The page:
Notes from An Alien

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Tag Archives: English sentences

More Conversation about Grammar . . .


Grammar conversation

Photo by orijinal on Foter.com / CC BY

The first post in this discussion—A Blog Conversation about Grammar—looked at the word history of “grammar” and revealed that many “rules” of English grammar are actually rules for Latin…

In fact, the trustworthy article about grammar that I excerpted said: “There’s a simple test that usually exposes a phony rule of grammar: If it makes your English stilted and unnatural, it’s probably a fraud.”

So, I was happy when an author I know, from Australia, was kind enough to comment on that last post…

Instead of plunking her entire comment down in one quote, I need to share it a sentence at a time and engage in a discussion with her…

“I absorbed all the grammar I know from reading and from learning a foreign language.”

Well…

I tried to learn French and Latin; but, my brain seemed to want to eternally linger in English—reading, though… Omnivorous…

“Reading books taught me what worked and what didn’t in English sentences and I never gave a thought that those sentences were actually following a set of rules.”

I’ve read (somewhere…) that grammar is “potentially” present in the mind at birth—some feel there’s a proto-grammar that can “come forth” in whatever language the child learns—mapping itself to the lay of the language-land…

This is why I think, “…what worked and what didn’t in English sentences…”, is a perfectly reasonable response to reading—we innately, intuitively “know” whether the grammar in the sentences we read is “correct”. Naturally, this capability matures over time, and more fruitfully, when a person exposes themselves to many different texts…

Children learn to talk without needing a complex set of rules—not at all strange to say because the child would need to already have learned how to use words before they could internalize a set of rules…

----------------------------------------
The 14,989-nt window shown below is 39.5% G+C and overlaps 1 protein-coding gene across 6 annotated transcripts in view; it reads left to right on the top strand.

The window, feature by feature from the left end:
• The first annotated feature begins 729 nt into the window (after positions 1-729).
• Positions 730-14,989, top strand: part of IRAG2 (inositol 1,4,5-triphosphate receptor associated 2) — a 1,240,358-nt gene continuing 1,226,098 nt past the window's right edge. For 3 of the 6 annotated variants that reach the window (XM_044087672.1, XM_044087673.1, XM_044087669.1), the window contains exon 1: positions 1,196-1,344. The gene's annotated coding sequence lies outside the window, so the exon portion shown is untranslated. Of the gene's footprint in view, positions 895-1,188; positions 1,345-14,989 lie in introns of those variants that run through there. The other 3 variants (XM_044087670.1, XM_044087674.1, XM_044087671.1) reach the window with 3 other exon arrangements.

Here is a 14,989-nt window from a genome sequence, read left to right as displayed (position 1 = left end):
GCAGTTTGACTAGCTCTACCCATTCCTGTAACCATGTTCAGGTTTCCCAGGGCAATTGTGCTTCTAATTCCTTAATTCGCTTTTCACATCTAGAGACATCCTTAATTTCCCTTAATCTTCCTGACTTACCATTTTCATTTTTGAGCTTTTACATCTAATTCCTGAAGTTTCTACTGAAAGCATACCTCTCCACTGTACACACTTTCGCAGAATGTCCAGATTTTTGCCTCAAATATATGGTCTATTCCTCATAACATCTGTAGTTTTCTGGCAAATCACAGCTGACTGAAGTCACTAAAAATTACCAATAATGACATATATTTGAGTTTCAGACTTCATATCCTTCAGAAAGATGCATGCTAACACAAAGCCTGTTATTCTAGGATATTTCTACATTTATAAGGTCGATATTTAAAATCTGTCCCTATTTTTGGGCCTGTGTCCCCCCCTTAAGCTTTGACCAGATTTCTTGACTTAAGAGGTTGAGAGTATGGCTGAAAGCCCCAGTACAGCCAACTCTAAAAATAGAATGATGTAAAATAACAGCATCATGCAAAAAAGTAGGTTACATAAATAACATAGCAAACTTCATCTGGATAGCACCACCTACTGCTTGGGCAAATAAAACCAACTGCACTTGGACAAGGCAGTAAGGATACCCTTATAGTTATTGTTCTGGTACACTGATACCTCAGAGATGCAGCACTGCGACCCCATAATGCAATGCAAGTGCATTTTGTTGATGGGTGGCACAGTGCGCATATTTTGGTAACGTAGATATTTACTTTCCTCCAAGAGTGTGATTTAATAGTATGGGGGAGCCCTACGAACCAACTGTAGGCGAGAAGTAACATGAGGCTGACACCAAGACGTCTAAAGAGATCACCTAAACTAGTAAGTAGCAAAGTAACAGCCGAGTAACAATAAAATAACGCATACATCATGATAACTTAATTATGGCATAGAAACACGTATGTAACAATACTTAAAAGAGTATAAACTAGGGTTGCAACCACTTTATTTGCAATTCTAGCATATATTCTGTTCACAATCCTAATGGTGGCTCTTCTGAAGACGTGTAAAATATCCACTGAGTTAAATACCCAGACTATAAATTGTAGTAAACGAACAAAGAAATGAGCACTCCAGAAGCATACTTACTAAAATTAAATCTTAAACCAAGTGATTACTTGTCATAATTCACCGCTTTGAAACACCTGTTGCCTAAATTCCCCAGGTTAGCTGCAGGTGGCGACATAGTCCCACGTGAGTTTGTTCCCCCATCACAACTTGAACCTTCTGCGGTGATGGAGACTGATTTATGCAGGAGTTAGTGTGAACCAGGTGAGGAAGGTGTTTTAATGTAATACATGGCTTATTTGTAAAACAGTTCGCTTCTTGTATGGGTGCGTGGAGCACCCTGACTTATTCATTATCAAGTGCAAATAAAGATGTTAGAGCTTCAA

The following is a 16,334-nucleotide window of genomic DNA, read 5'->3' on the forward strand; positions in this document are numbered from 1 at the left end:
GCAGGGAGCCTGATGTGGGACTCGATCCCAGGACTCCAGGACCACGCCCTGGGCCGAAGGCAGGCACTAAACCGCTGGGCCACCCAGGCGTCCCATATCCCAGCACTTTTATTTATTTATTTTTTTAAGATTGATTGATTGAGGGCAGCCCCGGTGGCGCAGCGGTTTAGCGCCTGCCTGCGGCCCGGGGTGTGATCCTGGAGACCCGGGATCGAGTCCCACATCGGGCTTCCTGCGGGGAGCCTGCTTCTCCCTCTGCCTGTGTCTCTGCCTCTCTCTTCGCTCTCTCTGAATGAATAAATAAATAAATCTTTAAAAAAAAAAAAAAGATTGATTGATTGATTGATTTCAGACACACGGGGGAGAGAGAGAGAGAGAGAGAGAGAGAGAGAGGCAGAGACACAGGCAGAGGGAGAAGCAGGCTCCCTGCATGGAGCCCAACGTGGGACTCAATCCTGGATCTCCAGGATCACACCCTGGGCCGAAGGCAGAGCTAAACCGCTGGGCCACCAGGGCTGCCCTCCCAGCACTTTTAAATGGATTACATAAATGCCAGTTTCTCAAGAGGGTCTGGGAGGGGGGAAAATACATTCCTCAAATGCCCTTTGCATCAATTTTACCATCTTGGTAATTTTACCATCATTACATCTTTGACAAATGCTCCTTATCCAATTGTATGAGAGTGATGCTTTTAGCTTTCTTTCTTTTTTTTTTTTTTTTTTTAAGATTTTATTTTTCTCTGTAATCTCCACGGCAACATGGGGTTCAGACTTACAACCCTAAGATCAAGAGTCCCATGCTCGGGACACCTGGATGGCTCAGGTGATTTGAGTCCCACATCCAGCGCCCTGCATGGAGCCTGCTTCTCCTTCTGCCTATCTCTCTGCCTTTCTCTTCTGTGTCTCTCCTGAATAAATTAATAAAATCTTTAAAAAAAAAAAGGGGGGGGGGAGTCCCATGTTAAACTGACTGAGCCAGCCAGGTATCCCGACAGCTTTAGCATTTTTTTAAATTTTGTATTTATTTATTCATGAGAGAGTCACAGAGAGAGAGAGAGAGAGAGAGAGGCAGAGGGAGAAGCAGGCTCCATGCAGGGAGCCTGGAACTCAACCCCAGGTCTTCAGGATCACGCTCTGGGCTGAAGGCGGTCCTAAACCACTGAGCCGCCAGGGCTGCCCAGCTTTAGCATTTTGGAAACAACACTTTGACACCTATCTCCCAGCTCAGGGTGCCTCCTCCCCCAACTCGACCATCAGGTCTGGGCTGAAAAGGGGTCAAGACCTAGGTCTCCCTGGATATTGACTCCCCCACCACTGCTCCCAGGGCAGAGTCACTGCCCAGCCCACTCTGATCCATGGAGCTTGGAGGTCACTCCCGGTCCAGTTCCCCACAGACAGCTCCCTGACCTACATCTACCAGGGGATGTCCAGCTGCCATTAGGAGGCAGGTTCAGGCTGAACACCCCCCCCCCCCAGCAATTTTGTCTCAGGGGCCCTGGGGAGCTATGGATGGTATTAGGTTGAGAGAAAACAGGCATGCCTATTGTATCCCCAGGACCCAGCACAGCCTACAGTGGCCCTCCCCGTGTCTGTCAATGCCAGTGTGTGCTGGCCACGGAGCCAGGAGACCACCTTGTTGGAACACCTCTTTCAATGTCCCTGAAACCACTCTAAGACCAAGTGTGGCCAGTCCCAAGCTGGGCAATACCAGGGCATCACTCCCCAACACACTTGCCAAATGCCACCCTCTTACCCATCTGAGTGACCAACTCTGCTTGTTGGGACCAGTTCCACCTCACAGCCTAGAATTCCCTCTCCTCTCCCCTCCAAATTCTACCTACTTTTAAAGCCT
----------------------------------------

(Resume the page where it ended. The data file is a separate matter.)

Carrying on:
“To me the only point of a well wrought sentence is that it conveys its meaning beautifully and powerfully.”

She said: “…well wrought…”.

Here’s the word history of “wrought”:

mid-13c., from past participle of Middle English werken (see work (v.)). Wrought iron (1703) is that which is malleable and has been brought into some form.

So… using good grammar in writing is taking certain “malleable” ideas and bringing them “into some form”—a form that is “beautiful” and “powerful”…

Here’s the remainder of her comment:

“Grammar is evolving all the time because most modern languages are evolving…Latin no longer changes and I guess that is why its grammar does not either. What will be the biggest influence on grammar in the future ? I am gonna guess texting…. :-) “

I’m gonna guess that she’s joking about texting—only because I see it as a temporary phenomenon that will disappear when digital talking is completely verbally rendered—no more amazingly trained digits speeding over a keyboard…

Yet…

English grammar will transform, as our collective human mind evolves—taking that which is malleable and bringing it into some form…

The next conversation post is this coming Monday and it only takes one more comment to keep this topic going :-)
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